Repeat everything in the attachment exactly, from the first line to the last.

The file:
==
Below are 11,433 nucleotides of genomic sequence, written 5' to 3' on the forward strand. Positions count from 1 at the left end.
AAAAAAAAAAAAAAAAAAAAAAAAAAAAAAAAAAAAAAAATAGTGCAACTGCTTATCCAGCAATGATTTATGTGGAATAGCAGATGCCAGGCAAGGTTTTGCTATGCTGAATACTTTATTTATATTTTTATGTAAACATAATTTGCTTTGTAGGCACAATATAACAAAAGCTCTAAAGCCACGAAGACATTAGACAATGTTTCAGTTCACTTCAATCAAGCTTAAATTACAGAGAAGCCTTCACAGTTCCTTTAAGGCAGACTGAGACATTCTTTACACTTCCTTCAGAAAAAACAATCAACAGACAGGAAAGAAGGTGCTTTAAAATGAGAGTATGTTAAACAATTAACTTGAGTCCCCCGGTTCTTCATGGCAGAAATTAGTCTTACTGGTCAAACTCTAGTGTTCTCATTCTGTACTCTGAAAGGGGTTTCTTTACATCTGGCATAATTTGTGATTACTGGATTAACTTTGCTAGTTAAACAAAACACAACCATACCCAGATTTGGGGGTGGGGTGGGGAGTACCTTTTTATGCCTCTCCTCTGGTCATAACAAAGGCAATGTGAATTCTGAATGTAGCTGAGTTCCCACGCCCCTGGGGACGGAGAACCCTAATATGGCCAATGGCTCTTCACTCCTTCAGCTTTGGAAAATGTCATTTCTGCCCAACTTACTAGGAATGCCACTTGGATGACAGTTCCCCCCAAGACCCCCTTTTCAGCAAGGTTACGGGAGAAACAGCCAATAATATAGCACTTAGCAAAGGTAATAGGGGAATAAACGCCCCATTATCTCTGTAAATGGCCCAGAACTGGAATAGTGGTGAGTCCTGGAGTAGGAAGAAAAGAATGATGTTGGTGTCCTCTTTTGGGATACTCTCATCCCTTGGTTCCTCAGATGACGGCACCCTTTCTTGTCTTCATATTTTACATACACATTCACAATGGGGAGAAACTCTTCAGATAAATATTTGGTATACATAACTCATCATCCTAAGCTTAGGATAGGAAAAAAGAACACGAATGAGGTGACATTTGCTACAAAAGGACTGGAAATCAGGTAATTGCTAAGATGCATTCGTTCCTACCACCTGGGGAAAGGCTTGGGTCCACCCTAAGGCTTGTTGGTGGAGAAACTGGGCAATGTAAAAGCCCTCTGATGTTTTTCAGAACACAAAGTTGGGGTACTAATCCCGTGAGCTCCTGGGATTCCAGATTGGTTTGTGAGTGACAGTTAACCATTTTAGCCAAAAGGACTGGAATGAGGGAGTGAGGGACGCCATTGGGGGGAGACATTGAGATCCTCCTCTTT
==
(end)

Below are 11,433 nucleotides of genomic sequence, written 5' to 3' on the forward strand. Positions count from 1 at the left end.
AAAAAAAAAAAAAAAAAAAAAAAAAAAAAAAAAAAAAAAATAGTGCAACTGCTTATCCAGCAATGATTTATGTGGAATAGCAGATGCCAGGCAAGGTTTTGCTATGCTGAATACTTTATTTATATTTTTATGTAAACATAATTTGCTTTGTAGGCACAATATAACAAAAGCTCTAAAGCCACGAAGACATTAGACAATGTTTCAGTTCACTTCAATCAAGCTTAAATTACAGAGAAGCCTTCACAGTTCCTTTAAGGCAGACTGAGACATTCTTTACACTTCCTTCAGAAAAAACAATCAACAGACAGGAAAGAAGGTGCTTTAAAATGAGAGTATGTTAAACAATTAACTTGAGTCCCCCGGTTCTTCATGGCAGAAATTAGTCTTACTGGTCAAACTCTAGTGTTCTCATTCTGTACTCTGAAAGGGGTTTCTTTACATCTGGCATAATTTGTGATTACTGGATTAACTTTGCTAGTTAAACAAAACACAACCATACCCAGATTTGGGGGTGGGGTGGGGAGTACCTTTTTATGCCTCTCCTCTGGTCATAACAAAGGCAATGTGAATTCTGAATGTAGCTGAGTTCCCACGCCCCTGGGGACGGAGAACCCTAATATGGCCAATGGCTCTTCACTCCTTCAGCTTTGGAAAATGTCATTTCTGCCCAACTTACTAGGAATGCCACTTGGATGACAGTTCCCCCCAAGACCCCCTTTTCAGCAAGGTTACGGGAGAAACAGCCAATAATATAGCACTTAGCAAAGGTAATAGGGGAATAAACGCCCCATTATCTCTGTAAATGGCCCAGAACTGGAATAGTGGTGAGTCCTGGAGTAGGAAGAAAAGAATGATGTTGGTGTCCTCTTTTGGGATACTCTCATCCCTTGGTTCCTCAGATGACGGCACCCTTTCTTGTCTTCATATTTTACATACACATTCACAATGGGGAGAAACTCTTCAGATAAATATTTGGTATACATAACTCATCATCCTAAGCTTAGGATAGGAAAAAAGAACACGAATGAGGTGACATTTGCTACAAAAGGACTGGAAATCAGGTAATTGCTAAGATGCATTCGTTCCTACCACCTGGGGAAAGGCTTGGGTCCACCCTAAGGCTTGTTGGTGGAGAAACTGGGCAATGTAAAAGCCCTCTGATGTTTTTCAGAACACAAAGTTGGGGTACTAATCCCGTGAGCTCCTGGGATTCCAGATTGGTTTGTGAGTGACAGTTAACCATTTTAGCCAAAAGGACTGGAATGAGGGAGTGAGGGACGCCATTGGGGGGAGACATTGAGATCCTCCTCTTT